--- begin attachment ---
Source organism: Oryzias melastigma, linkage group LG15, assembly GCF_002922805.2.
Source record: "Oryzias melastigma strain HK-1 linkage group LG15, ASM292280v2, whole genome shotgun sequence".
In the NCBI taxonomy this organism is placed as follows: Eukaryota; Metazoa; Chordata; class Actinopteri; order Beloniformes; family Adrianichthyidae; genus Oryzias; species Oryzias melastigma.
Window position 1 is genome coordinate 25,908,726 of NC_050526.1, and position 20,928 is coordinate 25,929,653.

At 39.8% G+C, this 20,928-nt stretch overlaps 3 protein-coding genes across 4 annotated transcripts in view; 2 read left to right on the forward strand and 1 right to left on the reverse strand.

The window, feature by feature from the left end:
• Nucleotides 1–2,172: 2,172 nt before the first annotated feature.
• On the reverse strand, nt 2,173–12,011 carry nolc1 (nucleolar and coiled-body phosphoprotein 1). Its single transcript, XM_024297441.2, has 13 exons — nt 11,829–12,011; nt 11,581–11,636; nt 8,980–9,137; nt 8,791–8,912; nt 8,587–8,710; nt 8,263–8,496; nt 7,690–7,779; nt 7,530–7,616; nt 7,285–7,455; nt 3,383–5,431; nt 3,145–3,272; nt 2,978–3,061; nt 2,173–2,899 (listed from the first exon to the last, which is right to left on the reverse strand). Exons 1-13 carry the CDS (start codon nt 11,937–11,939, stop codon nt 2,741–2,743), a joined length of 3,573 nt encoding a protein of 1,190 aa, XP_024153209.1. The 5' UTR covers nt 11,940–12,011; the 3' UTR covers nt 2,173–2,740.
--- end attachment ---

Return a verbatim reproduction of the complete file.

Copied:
Source organism: Oryzias melastigma, linkage group LG15, assembly GCF_002922805.2.
Source record: "Oryzias melastigma strain HK-1 linkage group LG15, ASM292280v2, whole genome shotgun sequence".
In the NCBI taxonomy this organism is placed as follows: Eukaryota; Metazoa; Chordata; class Actinopteri; order Beloniformes; family Adrianichthyidae; genus Oryzias; species Oryzias melastigma.
Window position 1 is genome coordinate 25,908,726 of NC_050526.1, and position 20,928 is coordinate 25,929,653.

At 39.8% G+C, this 20,928-nt stretch overlaps 3 protein-coding genes across 4 annotated transcripts in view; 2 read left to right on the forward strand and 1 right to left on the reverse strand.

The window, feature by feature from the left end:
• Nucleotides 1–2,172: 2,172 nt before the first annotated feature.
• On the reverse strand, nt 2,173–12,011 carry nolc1 (nucleolar and coiled-body phosphoprotein 1). Its single transcript, XM_024297441.2, has 13 exons — nt 11,829–12,011; nt 11,581–11,636; nt 8,980–9,137; nt 8,791–8,912; nt 8,587–8,710; nt 8,263–8,496; nt 7,690–7,779; nt 7,530–7,616; nt 7,285–7,455; nt 3,383–5,431; nt 3,145–3,272; nt 2,978–3,061; nt 2,173–2,899 (listed from the first exon to the last, which is right to left on the reverse strand). Exons 1-13 carry the CDS (start codon nt 11,937–11,939, stop codon nt 2,741–2,743), a joined length of 3,573 nt encoding a protein of 1,190 aa, XP_024153209.1. The 5' UTR covers nt 11,940–12,011; the 3' UTR covers nt 2,173–2,740.